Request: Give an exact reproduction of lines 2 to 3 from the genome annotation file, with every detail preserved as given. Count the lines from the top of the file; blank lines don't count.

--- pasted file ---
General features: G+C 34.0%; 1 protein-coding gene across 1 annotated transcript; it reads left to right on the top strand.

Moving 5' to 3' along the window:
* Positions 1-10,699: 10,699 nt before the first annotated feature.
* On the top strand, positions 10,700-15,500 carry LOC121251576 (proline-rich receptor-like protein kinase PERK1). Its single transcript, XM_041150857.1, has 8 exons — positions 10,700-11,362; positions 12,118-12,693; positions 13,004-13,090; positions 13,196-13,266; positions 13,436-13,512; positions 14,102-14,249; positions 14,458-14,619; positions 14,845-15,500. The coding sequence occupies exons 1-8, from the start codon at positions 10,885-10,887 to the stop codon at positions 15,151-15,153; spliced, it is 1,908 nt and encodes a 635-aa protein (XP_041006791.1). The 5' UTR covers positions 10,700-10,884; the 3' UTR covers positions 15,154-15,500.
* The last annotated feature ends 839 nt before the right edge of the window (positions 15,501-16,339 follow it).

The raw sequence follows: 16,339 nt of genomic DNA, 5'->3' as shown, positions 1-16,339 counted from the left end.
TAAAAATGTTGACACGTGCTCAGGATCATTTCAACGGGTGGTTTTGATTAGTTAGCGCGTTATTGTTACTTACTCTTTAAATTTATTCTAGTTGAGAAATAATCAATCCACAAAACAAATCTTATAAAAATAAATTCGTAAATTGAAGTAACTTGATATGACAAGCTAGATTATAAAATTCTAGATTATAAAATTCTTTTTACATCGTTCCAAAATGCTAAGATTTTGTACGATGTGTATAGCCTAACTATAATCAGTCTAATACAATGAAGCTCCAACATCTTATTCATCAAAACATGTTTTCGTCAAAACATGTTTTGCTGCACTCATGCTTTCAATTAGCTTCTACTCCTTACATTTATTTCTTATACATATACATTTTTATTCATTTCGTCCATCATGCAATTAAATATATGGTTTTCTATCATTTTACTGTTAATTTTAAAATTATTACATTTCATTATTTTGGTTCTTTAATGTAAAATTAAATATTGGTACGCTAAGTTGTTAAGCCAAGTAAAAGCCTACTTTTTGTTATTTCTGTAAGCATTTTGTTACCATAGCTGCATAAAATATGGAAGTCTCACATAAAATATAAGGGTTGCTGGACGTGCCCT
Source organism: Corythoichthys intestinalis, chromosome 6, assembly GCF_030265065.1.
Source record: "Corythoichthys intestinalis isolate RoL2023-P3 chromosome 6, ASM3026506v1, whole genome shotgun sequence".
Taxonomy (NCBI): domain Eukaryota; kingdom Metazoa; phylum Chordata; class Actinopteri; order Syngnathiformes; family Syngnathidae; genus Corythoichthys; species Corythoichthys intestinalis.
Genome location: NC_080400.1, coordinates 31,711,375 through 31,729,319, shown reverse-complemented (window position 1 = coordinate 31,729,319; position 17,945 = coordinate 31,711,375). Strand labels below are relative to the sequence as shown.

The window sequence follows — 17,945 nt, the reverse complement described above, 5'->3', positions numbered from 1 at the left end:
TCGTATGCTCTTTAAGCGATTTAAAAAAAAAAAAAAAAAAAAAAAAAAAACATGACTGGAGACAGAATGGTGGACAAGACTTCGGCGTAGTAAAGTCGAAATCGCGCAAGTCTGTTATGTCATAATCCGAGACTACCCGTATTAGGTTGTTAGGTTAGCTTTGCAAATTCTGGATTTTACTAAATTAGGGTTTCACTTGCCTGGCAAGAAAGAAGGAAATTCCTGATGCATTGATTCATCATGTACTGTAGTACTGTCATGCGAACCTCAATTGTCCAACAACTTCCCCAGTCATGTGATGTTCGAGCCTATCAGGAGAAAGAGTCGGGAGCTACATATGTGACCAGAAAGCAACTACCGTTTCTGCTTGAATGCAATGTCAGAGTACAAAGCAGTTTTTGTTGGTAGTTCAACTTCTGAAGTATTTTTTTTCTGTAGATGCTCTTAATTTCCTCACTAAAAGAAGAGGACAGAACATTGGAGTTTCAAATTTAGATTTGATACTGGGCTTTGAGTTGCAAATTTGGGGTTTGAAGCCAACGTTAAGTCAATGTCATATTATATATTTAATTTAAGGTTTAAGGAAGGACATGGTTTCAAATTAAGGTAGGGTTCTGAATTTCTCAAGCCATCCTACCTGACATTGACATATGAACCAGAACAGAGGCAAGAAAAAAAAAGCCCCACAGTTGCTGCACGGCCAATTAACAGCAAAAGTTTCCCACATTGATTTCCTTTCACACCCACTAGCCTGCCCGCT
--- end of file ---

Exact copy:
Moving 5' to 3' along the window:
* Positions 1-10,699: 10,699 nt before the first annotated feature.